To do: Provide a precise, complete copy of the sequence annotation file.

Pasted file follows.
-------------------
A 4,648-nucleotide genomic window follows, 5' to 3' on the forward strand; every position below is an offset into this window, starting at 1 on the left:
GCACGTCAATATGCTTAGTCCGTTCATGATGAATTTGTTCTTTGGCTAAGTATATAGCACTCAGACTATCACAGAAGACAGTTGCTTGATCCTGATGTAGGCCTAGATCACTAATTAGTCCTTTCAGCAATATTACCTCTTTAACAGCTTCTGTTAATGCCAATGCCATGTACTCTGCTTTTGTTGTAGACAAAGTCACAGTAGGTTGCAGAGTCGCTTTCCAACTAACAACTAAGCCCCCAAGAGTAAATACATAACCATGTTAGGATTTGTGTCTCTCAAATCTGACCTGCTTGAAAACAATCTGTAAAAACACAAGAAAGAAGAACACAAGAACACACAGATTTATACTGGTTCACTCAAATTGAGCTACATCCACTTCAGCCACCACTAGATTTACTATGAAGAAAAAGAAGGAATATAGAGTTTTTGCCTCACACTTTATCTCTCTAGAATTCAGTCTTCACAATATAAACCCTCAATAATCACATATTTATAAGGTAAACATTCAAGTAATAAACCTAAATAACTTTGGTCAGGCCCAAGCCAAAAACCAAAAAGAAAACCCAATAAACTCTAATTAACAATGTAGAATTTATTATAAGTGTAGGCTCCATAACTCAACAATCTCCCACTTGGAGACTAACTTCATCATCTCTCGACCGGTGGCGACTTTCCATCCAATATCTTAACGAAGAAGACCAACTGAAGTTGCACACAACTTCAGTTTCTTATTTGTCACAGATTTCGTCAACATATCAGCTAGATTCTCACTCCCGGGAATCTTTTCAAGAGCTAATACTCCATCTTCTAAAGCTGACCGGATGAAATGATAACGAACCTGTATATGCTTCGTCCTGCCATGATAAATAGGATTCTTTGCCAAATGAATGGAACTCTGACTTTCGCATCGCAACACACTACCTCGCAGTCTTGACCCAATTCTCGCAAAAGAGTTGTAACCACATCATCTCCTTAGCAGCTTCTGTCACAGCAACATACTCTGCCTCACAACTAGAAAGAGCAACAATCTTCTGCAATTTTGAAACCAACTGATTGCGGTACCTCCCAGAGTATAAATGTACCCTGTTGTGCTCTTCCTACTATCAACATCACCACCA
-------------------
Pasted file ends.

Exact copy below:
A 4,648-nucleotide genomic window follows, 5' to 3' on the forward strand; every position below is an offset into this window, starting at 1 on the left:
GCACGTCAATATGCTTAGTCCGTTCATGATGAATTTGTTCTTTGGCTAAGTATATAGCACTCAGACTATCACAGAAGACAGTTGCTTGATCCTGATGTAGGCCTAGATCACTAATTAGTCCTTTCAGCAATATTACCTCTTTAACAGCTTCTGTTAATGCCAATGCCATGTACTCTGCTTTTGTTGTAGACAAAGTCACAGTAGGTTGCAGAGTCGCTTTCCAACTAACAACTAAGCCCCCAAGAGTAAATACATAACCATGTTAGGATTTGTGTCTCTCAAATCTGACCTGCTTGAAAACAATCTGTAAAAACACAAGAAAGAAGAACACAAGAACACACAGATTTATACTGGTTCACTCAAATTGAGCTACATCCACTTCAGCCACCACTAGATTTACTATGAAGAAAAAGAAGGAATATAGAGTTTTTGCCTCACACTTTATCTCTCTAGAATTCAGTCTTCACAATATAAACCCTCAATAATCACATATTTATAAGGTAAACATTCAAGTAATAAACCTAAATAACTTTGGTCAGGCCCAAGCCAAAAACCAAAAAGAAAACCCAATAAACTCTAATTAACAATGTAGAATTTATTATAAGTGTAGGCTCCATAACTCAACAATCTCCCACTTGGAGACTAACTTCATCATCTCTCGACCGGTGGCGACTTTCCATCCAATATCTTAACGAAGAAGACCAACTGAAGTTGCACACAACTTCAGTTTCTTATTTGTCACAGATTTCGTCAACATATCAGCTAGATTCTCACTCCCGGGAATCTTTTCAAGAGCTAATACTCCATCTTCTAAAGCTGACCGGATGAAATGATAACGAACCTGTATATGCTTCGTCCTGCCATGATAAATAGGATTCTTTGCCAAATGAATGGAACTCTGACTTTCGCATCGCAACACACTACCTCGCAGTCTTGACCCAATTCTCGCAAAAGAGTTGTAACCACATCATCTCCTTAGCAGCTTCTGTCACAGCAACATACTCTGCCTCACAACTAGAAAGAGCAACAATCTTCTGCAATTTTGAAACCAACTGATTGCGGTACCTCCCAGAGTATAAATGTACCCTGTTGTGCTCTTCCTACTATCAACATCACCACCA